Imagine a gothic bridge with turrets crossing the Thames at Lambeth, but made from iron. That was the proposal back in 1847, to replace the ferry that had long operated in this part of the Thames.
There had been attempts to build a bridge at Lambeth before, with Parliamentary approval granted in 1809, but the funds couldn’t be raised, and then in 1828 Parliament rejected two proposals, one for a stone bridge, and the other for a suspension bridge, and again another company was authorised in 1836 but failed to deliver.
So, the impetus for someone to design a bridge was long-standing, and there was support, if not the money, for something to be built.
Hence we come to the Lambeth Palace Iron Bridge.
Designed by Thomas Motley, a Bristol-based ironmonger, the drawing was followed up with a model the following year, and the bridge was modelled loosely on how old London Bridge was built — with shops along it.
The plan was to put an arcade of shops on the upper part, with a carriage and footway underneath.
It was proposed to construct each of the around eight arches of the bridge to be around 70 feet wide, allowing for two lanes of traffic and the pedestrian pavement. The width then allowed for two rows of shops above. There was also a suggestion for the roof of the shops to become another pedestrian walkway, or promenade so people could take in the views.
The design of the bridge would have been quite striking, being in a gothic style that complimented the newly rebuilt Palace of Westminster, with the ironwork contrasting with the stone of the palace.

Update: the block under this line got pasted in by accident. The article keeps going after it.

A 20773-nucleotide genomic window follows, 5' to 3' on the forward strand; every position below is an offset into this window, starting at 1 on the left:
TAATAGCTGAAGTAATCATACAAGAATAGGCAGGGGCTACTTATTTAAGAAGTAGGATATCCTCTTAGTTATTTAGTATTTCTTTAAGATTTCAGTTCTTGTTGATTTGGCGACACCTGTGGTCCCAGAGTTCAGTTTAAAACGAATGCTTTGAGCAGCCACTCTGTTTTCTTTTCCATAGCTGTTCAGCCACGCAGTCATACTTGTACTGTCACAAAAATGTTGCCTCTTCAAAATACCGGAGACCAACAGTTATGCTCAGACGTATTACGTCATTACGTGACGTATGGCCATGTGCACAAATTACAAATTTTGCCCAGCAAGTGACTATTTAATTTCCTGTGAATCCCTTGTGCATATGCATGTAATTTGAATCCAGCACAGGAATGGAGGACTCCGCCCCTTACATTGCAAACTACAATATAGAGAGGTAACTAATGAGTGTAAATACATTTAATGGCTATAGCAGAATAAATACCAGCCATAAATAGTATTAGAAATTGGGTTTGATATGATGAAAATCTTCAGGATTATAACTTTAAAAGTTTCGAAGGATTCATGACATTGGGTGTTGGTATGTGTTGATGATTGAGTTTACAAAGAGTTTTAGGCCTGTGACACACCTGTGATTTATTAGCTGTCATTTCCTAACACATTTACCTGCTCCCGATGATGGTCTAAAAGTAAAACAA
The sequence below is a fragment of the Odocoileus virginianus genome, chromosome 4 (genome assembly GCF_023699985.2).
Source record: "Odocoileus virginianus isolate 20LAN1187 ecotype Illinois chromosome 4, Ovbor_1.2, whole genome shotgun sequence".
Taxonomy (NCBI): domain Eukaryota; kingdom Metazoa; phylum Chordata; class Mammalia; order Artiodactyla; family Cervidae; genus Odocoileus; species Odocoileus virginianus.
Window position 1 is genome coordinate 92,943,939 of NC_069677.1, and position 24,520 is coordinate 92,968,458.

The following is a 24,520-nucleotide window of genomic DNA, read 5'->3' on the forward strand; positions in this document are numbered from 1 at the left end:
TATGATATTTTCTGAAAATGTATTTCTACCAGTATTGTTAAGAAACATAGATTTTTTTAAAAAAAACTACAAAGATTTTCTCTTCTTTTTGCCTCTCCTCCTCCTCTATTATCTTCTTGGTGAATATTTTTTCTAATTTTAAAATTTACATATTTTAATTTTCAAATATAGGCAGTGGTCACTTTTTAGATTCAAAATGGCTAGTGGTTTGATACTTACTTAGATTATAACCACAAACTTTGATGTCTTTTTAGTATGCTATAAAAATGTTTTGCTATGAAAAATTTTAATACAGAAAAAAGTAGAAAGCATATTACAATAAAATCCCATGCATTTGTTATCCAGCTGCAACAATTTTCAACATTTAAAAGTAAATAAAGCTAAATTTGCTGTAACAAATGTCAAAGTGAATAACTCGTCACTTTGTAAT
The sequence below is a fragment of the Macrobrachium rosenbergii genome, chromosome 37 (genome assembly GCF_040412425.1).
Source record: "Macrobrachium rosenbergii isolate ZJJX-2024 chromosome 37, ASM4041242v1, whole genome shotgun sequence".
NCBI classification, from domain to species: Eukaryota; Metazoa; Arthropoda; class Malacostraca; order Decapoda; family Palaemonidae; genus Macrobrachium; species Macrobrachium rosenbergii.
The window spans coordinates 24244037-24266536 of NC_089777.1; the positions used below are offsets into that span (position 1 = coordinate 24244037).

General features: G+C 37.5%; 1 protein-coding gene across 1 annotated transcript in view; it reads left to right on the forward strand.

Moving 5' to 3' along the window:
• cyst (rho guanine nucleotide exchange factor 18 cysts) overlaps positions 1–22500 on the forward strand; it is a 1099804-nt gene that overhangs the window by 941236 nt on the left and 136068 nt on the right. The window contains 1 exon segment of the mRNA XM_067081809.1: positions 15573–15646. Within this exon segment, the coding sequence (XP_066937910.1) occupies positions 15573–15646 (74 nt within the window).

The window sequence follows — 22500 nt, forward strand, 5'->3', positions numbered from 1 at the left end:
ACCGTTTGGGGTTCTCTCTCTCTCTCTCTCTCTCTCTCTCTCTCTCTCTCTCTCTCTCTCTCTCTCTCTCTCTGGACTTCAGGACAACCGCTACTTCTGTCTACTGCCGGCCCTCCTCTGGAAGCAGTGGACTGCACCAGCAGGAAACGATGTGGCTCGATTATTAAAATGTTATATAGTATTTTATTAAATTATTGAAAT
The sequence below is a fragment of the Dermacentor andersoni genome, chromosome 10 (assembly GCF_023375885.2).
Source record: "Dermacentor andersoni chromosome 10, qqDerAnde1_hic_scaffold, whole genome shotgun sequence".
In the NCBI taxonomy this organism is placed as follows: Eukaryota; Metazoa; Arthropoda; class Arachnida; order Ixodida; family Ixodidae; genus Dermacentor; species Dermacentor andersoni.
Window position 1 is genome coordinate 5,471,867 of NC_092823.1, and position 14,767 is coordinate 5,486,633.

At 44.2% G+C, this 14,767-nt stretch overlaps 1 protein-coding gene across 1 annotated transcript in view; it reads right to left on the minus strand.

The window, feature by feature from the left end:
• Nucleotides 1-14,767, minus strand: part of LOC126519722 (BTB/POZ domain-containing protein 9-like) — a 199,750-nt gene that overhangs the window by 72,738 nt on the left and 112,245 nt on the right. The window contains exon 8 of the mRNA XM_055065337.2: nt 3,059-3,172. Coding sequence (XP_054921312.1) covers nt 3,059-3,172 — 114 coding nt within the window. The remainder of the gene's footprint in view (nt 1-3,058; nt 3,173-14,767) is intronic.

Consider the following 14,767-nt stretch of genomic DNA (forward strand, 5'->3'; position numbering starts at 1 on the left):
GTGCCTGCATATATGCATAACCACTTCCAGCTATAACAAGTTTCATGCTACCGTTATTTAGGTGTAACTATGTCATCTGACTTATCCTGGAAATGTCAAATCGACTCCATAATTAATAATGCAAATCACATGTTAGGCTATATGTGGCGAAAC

It was said in the Mining Journal, that the plans had been “inspected and highly approved of by many of the most eminent mathematicians, noblemen, etc,”
It was reported to have said that it was the first of its kind ever to be planned to be built entirely from wrought iron (others had been built from cast iron). The novelty of the material to be used aside, the bridge’s design was fairly conventional. It was reported to be based on the design of a bridge at Newcastle, which could carry a weight of 600 tons.
The use of iron for such a large structure was novel, but not entirely new, as it was noted in the report that wrought iron beams were in use in Paris to carry the weight of building frontages as an alternative to cast iron girders.
Obviously, it was not built.
In the end, it took another 40 years for anything to be built, and the first Lambeth bridge opened in 1862 as a suspension bridge, but was badly designed with steep approaches and was soon only being used by pedestrians. It was taken down in the 1920s and the current Lambeth bridge was opened in 1932.